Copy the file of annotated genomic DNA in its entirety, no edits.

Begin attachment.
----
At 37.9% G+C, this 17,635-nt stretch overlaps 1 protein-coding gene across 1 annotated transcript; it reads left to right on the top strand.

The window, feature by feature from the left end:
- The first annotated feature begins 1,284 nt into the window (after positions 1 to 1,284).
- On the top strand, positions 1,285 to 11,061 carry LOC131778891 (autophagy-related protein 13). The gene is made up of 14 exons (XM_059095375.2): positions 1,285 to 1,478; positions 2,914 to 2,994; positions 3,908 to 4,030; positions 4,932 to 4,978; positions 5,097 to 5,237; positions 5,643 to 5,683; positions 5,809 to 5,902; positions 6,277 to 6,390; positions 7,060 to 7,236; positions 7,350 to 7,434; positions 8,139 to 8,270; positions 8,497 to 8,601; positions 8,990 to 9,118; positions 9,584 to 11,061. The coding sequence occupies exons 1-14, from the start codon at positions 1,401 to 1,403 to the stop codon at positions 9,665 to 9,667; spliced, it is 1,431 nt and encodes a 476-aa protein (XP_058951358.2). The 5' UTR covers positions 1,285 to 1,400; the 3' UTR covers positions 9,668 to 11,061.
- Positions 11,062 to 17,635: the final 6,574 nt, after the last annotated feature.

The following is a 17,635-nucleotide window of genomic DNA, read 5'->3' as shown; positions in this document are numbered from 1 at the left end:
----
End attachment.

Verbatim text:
At 37.9% G+C, this 17,635-nt stretch overlaps 1 protein-coding gene across 1 annotated transcript; it reads left to right on the top strand.

The window, feature by feature from the left end:
- The first annotated feature begins 1,284 nt into the window (after positions 1 to 1,284).
- On the top strand, positions 1,285 to 11,061 carry LOC131778891 (autophagy-related protein 13). The gene is made up of 14 exons (XM_059095375.2): positions 1,285 to 1,478; positions 2,914 to 2,994; positions 3,908 to 4,030; positions 4,932 to 4,978; positions 5,097 to 5,237; positions 5,643 to 5,683; positions 5,809 to 5,902; positions 6,277 to 6,390; positions 7,060 to 7,236; positions 7,350 to 7,434; positions 8,139 to 8,270; positions 8,497 to 8,601; positions 8,990 to 9,118; positions 9,584 to 11,061. The coding sequence occupies exons 1-14, from the start codon at positions 1,401 to 1,403 to the stop codon at positions 9,665 to 9,667; spliced, it is 1,431 nt and encodes a 476-aa protein (XP_058951358.2). The 5' UTR covers positions 1,285 to 1,400; the 3' UTR covers positions 9,668 to 11,061.
- Positions 11,062 to 17,635: the final 6,574 nt, after the last annotated feature.

The following is a 17,635-nucleotide window of genomic DNA, read 5'->3' as shown; positions in this document are numbered from 1 at the left end: